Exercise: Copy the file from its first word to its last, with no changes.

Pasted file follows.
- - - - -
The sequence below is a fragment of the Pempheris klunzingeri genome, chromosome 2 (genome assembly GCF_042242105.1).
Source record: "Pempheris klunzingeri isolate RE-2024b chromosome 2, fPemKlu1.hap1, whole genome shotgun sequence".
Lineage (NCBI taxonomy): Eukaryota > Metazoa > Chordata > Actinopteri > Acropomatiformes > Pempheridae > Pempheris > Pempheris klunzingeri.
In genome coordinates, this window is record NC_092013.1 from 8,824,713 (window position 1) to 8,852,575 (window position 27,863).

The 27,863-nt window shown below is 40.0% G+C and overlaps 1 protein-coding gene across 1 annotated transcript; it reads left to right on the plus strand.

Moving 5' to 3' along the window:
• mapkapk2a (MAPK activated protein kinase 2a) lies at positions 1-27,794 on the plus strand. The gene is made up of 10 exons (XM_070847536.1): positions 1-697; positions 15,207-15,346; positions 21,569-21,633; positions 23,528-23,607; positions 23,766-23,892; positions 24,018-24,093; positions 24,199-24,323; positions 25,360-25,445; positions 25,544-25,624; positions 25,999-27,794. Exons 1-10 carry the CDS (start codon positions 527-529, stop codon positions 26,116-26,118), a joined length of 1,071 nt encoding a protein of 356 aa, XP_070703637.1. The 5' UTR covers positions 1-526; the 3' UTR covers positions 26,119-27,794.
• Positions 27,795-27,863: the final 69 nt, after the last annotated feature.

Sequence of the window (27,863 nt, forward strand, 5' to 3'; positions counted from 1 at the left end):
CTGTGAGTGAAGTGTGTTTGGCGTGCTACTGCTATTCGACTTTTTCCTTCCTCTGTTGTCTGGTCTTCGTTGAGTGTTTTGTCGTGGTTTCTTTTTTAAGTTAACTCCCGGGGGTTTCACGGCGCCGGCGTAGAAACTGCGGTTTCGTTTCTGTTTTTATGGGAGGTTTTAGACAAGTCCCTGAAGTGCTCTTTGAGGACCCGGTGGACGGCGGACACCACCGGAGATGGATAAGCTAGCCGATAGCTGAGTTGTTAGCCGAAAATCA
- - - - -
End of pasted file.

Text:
The sequence below is a fragment of the Pempheris klunzingeri genome, chromosome 2 (genome assembly GCF_042242105.1).
Source record: "Pempheris klunzingeri isolate RE-2024b chromosome 2, fPemKlu1.hap1, whole genome shotgun sequence".
Lineage (NCBI taxonomy): Eukaryota > Metazoa > Chordata > Actinopteri > Acropomatiformes > Pempheridae > Pempheris > Pempheris klunzingeri.
In genome coordinates, this window is record NC_092013.1 from 8,824,713 (window position 1) to 8,852,575 (window position 27,863).

The 27,863-nt window shown below is 40.0% G+C and overlaps 1 protein-coding gene across 1 annotated transcript; it reads left to right on the plus strand.

Moving 5' to 3' along the window:
• mapkapk2a (MAPK activated protein kinase 2a) lies at positions 1-27,794 on the plus strand. The gene is made up of 10 exons (XM_070847536.1): positions 1-697; positions 15,207-15,346; positions 21,569-21,633; positions 23,528-23,607; positions 23,766-23,892; positions 24,018-24,093; positions 24,199-24,323; positions 25,360-25,445; positions 25,544-25,624; positions 25,999-27,794. Exons 1-10 carry the CDS (start codon positions 527-529, stop codon positions 26,116-26,118), a joined length of 1,071 nt encoding a protein of 356 aa, XP_070703637.1. The 5' UTR covers positions 1-526; the 3' UTR covers positions 26,119-27,794.
• Positions 27,795-27,863: the final 69 nt, after the last annotated feature.

Sequence of the window (27,863 nt, forward strand, 5' to 3'; positions counted from 1 at the left end):
CTGTGAGTGAAGTGTGTTTGGCGTGCTACTGCTATTCGACTTTTTCCTTCCTCTGTTGTCTGGTCTTCGTTGAGTGTTTTGTCGTGGTTTCTTTTTTAAGTTAACTCCCGGGGGTTTCACGGCGCCGGCGTAGAAACTGCGGTTTCGTTTCTGTTTTTATGGGAGGTTTTAGACAAGTCCCTGAAGTGCTCTTTGAGGACCCGGTGGACGGCGGACACCACCGGAGATGGATAAGCTAGCCGATAGCTGAGTTGTTAGCCGAAAATCA